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I have a script for a countdown function, which is using massive amounts of CPU power on my MBP.

The script updates the countdown display every second and is updating all piecharts as well.

    var options = {
        scaleColor: false,
        trackColor: 'rgba(255,255,255,0.3)',
        barColor: '#E7F7F5',
        lineWidth: 6,
        lineCap: 'butt',
        size: 95
    };

    $('#days').easyPieChart(options);
    $('#hours').easyPieChart(options);
    $('#minutes').easyPieChart(options);
    $('#seconds').easyPieChart(options);

function countdown(endT,callback) {
        var first_load = false;
        var days,hours,minutes,sec,timer;

        end = new Date(endT);

        end = end.getTime();                     //Get initial Date in Milliseconds
        if (isNaN(end)) {
            return;

        }
        var tot_current = new Date();
        var tot_remain = parseInt((end - tot_current.getTime())/1000);
        var tot_days = parseInt(tot_remain/86400);

        timer = setInterval(calculate,1000);
        function calculate(){
            var current = new Date();
            var remaining = parseInt((end - current.getTime())/1000); //remaining seconds 

            if (remaining <= 0){
                clearInterval(timer);
                days=0;
                hours=0;
                minutes=0;
                sec=0;
                display(days,hours,minutes,sec);
                if (typeof callback === 'function' ) {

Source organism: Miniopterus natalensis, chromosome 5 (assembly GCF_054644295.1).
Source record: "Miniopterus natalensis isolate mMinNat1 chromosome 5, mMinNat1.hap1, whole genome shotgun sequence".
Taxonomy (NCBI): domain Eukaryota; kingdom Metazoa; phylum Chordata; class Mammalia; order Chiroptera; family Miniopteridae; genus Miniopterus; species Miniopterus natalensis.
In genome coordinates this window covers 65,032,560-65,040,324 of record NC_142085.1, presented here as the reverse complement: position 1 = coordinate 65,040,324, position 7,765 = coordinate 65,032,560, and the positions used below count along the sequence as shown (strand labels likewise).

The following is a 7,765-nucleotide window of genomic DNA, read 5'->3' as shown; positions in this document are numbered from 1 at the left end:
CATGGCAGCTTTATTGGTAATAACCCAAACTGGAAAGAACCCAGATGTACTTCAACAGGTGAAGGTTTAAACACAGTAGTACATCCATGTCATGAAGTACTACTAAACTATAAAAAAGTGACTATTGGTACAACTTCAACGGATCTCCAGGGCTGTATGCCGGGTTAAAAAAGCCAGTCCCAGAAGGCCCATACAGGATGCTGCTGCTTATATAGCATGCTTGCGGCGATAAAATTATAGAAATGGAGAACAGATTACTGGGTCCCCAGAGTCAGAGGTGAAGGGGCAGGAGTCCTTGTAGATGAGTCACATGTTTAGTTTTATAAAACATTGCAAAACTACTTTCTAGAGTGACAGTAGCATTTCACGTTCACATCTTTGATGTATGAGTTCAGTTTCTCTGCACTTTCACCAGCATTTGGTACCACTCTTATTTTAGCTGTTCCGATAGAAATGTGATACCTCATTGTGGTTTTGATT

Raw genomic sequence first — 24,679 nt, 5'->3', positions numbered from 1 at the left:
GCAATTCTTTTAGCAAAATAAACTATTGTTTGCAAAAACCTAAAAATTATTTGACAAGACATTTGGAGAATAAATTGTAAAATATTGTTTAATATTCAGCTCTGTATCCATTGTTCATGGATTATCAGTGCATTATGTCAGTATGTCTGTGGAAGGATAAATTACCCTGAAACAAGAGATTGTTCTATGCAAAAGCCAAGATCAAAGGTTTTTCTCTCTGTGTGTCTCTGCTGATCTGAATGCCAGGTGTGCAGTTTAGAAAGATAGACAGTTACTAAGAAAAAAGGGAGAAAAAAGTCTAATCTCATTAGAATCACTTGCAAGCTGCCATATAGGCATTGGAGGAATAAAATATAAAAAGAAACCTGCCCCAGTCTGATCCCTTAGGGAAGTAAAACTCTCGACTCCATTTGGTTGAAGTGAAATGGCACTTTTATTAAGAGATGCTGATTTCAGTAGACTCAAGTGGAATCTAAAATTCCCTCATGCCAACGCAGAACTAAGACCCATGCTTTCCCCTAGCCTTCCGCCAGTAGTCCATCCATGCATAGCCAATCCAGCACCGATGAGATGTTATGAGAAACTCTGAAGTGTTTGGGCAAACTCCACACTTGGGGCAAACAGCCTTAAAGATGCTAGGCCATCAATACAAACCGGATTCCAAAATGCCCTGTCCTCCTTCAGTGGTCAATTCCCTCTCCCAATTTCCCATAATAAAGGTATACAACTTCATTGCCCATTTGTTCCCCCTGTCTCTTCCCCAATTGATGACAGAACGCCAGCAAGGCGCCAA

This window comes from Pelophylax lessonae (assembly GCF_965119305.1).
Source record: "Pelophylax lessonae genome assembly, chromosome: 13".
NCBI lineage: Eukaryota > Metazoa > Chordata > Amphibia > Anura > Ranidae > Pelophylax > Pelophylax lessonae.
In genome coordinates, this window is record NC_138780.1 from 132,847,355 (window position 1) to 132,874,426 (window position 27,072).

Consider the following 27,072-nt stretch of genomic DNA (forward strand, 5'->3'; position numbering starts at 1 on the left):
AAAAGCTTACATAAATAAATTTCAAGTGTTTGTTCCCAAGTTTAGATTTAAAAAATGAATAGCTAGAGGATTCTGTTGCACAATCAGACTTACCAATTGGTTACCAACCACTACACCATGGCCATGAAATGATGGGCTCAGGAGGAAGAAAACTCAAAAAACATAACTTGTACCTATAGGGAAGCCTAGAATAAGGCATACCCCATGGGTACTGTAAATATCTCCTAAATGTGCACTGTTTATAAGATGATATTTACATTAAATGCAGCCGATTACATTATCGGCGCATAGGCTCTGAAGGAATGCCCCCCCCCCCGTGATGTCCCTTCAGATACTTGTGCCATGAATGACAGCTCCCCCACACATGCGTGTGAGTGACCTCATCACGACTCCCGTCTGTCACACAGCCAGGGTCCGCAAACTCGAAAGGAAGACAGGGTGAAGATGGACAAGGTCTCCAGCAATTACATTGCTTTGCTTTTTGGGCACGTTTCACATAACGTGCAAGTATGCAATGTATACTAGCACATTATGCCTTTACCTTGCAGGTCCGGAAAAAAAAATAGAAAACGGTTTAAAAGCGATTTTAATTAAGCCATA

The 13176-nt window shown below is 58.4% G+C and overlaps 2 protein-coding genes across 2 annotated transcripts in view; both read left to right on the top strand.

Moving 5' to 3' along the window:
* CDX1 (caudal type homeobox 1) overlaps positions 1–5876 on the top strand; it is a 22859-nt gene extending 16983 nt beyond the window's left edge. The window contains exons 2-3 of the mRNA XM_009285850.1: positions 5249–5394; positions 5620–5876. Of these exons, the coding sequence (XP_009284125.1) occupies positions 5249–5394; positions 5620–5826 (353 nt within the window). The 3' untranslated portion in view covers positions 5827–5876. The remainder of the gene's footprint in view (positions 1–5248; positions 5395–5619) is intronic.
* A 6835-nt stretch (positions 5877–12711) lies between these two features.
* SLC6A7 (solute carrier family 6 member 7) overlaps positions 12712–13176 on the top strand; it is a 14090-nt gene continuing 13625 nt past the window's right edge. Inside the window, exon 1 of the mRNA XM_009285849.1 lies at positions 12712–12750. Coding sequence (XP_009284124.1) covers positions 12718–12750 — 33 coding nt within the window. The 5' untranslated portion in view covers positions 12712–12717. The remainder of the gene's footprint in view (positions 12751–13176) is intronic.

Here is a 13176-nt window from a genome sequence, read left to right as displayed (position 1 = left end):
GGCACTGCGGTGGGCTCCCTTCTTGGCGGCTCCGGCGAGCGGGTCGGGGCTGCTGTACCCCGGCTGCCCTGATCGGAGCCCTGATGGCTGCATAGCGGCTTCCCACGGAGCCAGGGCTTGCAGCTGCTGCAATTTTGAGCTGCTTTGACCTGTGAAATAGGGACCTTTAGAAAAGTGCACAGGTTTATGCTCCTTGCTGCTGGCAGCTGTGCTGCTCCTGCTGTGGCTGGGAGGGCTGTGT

callback();
                }

            }else{

                days = parseInt(remaining/86400);
                remaining = (remaining%86400);
                hours = parseInt(remaining/3600);
                remaining = (remaining%3600);
                minutes = parseInt(remaining/60);
                remaining = (remaining%60);
                sec = parseInt(remaining);
                display(days,hours,minutes,sec);

            }
        }
        function display(days,hours,minutes,sec) {
            var dl = days.toString().length;
            if (dl == "1") {
                sl = 2;
            }else{
                if (isNaN(dl)) {
                    sl = 3;
                }
                sl = dl;
            }

            days_rem = ("00"+days).slice(-sl);
            hrs_rem = ("0"+hours).slice(-2);
            min_rem = ("0"+minutes).slice(-2);
            sec_rem = ("0"+sec).slice(-2);
            $("#days span").text(days_rem);
            $("#hours span").text(hrs_rem);
            $("#minutes span").text(min_rem);
            $("#seconds span").text(sec_rem);